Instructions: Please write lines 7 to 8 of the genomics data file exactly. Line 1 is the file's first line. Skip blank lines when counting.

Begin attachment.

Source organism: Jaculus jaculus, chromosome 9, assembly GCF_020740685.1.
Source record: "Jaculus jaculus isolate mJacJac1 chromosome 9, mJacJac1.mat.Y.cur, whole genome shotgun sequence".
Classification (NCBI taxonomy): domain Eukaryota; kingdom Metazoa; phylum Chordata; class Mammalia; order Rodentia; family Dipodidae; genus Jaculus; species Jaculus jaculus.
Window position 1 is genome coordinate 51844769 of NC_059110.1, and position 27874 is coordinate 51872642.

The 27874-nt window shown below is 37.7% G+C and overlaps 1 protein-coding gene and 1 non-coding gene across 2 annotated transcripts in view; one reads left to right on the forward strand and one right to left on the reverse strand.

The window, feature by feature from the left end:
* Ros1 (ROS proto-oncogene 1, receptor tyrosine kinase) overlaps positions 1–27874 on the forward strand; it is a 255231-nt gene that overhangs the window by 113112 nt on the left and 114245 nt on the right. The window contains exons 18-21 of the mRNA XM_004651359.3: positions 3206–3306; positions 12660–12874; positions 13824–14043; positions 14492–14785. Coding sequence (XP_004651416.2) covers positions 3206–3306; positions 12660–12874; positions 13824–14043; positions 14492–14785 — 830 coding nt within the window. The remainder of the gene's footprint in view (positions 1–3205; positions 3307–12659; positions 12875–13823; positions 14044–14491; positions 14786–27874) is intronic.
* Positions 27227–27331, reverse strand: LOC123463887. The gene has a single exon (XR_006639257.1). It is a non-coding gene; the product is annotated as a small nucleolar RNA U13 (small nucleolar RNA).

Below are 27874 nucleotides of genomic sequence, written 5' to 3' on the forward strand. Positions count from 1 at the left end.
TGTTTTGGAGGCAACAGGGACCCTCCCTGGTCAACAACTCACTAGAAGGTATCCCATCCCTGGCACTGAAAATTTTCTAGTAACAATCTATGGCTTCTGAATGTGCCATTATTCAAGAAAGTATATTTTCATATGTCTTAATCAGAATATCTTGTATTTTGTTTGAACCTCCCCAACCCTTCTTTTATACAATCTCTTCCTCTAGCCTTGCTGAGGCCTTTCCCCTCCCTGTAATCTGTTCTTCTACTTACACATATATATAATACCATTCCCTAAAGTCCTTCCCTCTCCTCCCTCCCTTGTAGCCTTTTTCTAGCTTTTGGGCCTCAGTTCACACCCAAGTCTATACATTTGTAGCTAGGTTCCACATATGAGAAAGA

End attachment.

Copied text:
* Ros1 (ROS proto-oncogene 1, receptor tyrosine kinase) overlaps positions 1–27874 on the forward strand; it is a 255231-nt gene that overhangs the window by 113112 nt on the left and 114245 nt on the right. The window contains exons 18-21 of the mRNA XM_004651359.3: positions 3206–3306; positions 12660–12874; positions 13824–14043; positions 14492–14785. Coding sequence (XP_004651416.2) covers positions 3206–3306; positions 12660–12874; positions 13824–14043; positions 14492–14785 — 830 coding nt within the window. The remainder of the gene's footprint in view (positions 1–3205; positions 3307–12659; positions 12875–13823; positions 14044–14491; positions 14786–27874) is intronic.
* Positions 27227–27331, reverse strand: LOC123463887. The gene has a single exon (XR_006639257.1). It is a non-coding gene; the product is annotated as a small nucleolar RNA U13 (small nucleolar RNA).